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'Really Bad Virus' Warning

Circulating social media message warns users about a "really bad virus" that can encrypt your entire computer and show a message demanding that you send $300 to a specified address.

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© Len Neighbors

Brief Analysis
The message apparently attempts to describe a CryptoLocker Ransomware infection. The core claims in the message are valid. However, the warning lacks clarity and does not provide enough information to help people avoid a CryptoLocker infection or effectively deal with one.  In fact, it does not even name the threat. The message's value as a warning is therefore significantly diminished. More information and links to reputable resources about the threat are included in the detailed analysis below.

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Hey this is a warning BE CAREFUL ANF BACK UP YOUR COMPUTER. There is  a really bad virus out there now that infects though e-mail with or without attachments!!! It slowly encrypts your entire computer with a 200 something bit encryption and then after its done its shows msg on your screen that says to send $300 to an address. Don't try to kill the virus as it will only make it worse. Can cause physical damage!!!

you have to wipe drive and start new. sorry for bad news

Detailed Analysis

This circulating social media post warns users about a "really bad virus" that can "encrypt your entire computer" before displaying a message demanding that you send $300 to a specified address. It further warns that trying to kill the virus will only make the infection worse and can cause physical damage. It advises that, if infected, you will need to wipe your hard drive and start over.   

The message is apparently attempting to warn users about a CryptoLocker ransomware infection. CryptoLocker ransomware can indeed encrypt files on the infected computer and will demand that users pay between $100 and $300 to have the files released. 

The introduction to a comprehensive guide to CryptoLocker published on explains:
CryptoLocker is a ransomware program that was released around the beginning of September 2013. This ransomware will encrypt certain files using a mixture of RSA & AES encryption. When it has finished encrypting your files, it will display a CryptoLocker payment program that prompts you to send a ransom of either $100 or $300 in order to decrypt the files. This screen will also display a timer stating that you have 96 hours, or 4 days, to pay the ransom or it will delete your encryption key and you will not have any way to decrypt your files. This ransom must be paid using MoneyPak vouchers or Bitcoins. Once you send the payment and it is verified, the program will decrypt the files that it encrypted.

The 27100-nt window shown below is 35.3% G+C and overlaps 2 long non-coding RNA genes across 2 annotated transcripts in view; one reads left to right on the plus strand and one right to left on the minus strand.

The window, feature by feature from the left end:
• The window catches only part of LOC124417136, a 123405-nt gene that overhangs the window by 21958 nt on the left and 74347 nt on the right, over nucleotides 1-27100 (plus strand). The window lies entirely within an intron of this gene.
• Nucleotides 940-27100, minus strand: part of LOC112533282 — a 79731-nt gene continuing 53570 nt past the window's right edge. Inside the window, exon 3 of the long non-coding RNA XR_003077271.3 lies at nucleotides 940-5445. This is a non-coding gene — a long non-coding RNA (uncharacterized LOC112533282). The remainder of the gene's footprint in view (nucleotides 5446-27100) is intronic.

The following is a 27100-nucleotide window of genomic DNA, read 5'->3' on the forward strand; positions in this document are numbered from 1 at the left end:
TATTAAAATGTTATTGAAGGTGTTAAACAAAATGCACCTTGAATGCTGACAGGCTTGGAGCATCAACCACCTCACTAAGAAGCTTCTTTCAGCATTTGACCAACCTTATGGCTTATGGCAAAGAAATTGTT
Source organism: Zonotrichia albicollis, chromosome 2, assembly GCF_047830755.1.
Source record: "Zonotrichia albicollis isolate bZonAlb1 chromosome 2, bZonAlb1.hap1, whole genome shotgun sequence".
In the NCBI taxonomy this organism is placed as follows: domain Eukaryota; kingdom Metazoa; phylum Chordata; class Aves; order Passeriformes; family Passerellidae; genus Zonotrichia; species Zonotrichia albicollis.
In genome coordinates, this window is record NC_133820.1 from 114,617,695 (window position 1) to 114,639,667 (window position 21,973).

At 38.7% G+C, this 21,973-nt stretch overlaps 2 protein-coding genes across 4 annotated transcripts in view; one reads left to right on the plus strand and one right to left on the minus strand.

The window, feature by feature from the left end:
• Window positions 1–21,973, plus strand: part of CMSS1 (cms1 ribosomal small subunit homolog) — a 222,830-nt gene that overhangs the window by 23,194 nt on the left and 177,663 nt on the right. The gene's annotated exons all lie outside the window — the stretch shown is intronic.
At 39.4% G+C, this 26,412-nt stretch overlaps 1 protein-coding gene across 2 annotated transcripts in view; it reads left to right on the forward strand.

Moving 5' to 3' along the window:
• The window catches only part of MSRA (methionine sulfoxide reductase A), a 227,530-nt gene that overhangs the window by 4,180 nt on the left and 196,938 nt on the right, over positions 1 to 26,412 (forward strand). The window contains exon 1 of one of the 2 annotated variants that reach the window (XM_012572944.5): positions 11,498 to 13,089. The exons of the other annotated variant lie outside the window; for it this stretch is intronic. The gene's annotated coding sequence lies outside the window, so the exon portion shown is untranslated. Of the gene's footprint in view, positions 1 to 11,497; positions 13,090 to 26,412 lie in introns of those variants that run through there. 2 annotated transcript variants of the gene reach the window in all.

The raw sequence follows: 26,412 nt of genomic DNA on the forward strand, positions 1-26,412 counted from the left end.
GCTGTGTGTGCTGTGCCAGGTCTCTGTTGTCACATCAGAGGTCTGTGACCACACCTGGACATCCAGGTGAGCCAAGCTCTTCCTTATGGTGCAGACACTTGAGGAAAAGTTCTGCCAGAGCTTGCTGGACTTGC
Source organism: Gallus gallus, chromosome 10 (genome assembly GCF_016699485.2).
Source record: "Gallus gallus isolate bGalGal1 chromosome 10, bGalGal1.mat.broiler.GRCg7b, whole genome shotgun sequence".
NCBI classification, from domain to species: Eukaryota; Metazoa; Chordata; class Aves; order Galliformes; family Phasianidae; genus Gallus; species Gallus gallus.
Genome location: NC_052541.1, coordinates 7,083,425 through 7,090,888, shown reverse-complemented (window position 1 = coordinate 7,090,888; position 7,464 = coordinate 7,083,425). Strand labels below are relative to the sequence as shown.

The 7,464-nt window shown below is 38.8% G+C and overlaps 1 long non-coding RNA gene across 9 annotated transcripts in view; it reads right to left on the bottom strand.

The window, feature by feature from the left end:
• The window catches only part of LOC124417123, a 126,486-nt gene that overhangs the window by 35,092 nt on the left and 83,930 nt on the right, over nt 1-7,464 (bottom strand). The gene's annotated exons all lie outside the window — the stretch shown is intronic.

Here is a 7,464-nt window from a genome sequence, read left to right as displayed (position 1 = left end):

The malware is generally spread via email attachments in seemingly legitimate emails that claim to be from high profile companies such as FedEx or UPS.
There is currently no way of decrypting the locked files other than to pay the required ransom. And, if users do not pay up within the specified time, the decryption key, which is stored on the criminal's server, will be destroyed and your files will likely remain forever locked.

If you have uninfected backups, you may be able to remove the infection and restore your files. However, depending on how your backup system is configured, it is possible that the malware may have also infected your backup files.

Thus, Cryptolocker is a significant threat and computer users would certainly be wise to make themselves aware of it.

However, the above message actually does a rather dismal job of educating users about the threat and telling them what to do about it should their computers become infected.

The warning does not even name the threat, nor does it describe in any meaningful way how the ransomware is distributed.  And, the malware does not encrypt the entire computer as claimed in the mesaage, but rather locks up certain types of files. Computers with the infection are still operable.

The warning does not link to any expert advisories on the topic that would provide recipients with further information. And, the rather cryptic claim that the malware can "cause physical damage" is misleading. If victims do not pay, they may never recover their files, but there is no suggestion that the infection will physically damage the computer's hardware.  Moreover, while users may not regain access to the encrypted files, the malware itself can be removed without "wiping the hard drive".

Thus, although the message's creator probably had good intentions, its value and validity as a warning about CryptoLocker is greatly eroded. If you wish to ensure that your friends are aware of the very real threat posed by Cryptolocker, it would be better to send them a link to a reliable and regularly updated article such as that provided by BleepingComputer rather than pass on the above - rather garbled and ineffective - message.

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Last updated: October 30, 2013
First published: October 30, 2013
Research: Joshua Brunson and Brett Christensen
By Brett M. Christensen
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Cryptolocker Ransomware: What You Need To Know
CryptoLocker Ransomware Information Guide and FAQ